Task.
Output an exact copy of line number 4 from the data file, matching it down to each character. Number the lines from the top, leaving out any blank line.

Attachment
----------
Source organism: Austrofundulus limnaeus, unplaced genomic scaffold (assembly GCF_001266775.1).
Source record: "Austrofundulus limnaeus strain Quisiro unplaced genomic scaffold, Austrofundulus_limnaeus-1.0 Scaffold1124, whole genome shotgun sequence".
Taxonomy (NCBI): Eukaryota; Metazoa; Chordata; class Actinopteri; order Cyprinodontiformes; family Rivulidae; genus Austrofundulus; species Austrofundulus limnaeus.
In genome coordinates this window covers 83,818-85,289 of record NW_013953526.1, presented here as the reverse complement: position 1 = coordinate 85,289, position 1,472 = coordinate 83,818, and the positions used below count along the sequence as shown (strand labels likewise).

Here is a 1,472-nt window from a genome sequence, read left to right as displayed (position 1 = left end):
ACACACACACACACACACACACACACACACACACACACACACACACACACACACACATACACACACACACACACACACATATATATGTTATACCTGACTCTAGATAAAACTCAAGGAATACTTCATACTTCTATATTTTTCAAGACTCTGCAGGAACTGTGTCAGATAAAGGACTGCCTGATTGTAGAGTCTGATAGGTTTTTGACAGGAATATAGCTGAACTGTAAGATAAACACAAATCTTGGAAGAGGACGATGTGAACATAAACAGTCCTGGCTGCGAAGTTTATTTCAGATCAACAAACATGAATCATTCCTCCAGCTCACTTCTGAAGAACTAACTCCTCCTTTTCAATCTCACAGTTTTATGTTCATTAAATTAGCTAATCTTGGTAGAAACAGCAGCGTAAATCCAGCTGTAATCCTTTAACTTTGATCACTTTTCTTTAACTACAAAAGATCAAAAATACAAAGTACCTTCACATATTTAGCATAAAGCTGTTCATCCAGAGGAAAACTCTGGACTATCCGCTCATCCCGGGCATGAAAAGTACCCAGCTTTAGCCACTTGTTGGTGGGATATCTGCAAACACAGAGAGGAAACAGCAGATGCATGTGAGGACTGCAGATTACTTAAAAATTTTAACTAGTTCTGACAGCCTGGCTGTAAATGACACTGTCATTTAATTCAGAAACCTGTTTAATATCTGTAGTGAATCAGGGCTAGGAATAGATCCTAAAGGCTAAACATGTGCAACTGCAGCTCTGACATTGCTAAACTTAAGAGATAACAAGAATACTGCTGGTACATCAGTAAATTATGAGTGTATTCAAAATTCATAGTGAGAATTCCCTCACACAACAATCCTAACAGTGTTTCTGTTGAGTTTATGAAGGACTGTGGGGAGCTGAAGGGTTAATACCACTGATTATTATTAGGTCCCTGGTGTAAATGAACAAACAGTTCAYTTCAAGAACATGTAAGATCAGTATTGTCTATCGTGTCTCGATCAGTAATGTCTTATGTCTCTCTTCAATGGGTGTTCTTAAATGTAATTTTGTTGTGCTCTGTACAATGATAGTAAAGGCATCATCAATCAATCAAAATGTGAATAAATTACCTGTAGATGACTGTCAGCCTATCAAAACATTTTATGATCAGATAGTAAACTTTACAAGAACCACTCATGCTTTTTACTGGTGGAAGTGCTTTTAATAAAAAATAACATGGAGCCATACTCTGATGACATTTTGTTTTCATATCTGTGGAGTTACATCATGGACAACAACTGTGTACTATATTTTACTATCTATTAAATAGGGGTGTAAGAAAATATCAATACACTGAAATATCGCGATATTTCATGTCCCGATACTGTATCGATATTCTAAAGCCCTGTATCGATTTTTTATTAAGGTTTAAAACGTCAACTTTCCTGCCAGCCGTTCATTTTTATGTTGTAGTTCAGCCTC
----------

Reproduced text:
In genome coordinates this window covers 83,818-85,289 of record NW_013953526.1, presented here as the reverse complement: position 1 = coordinate 85,289, position 1,472 = coordinate 83,818, and the positions used below count along the sequence as shown (strand labels likewise).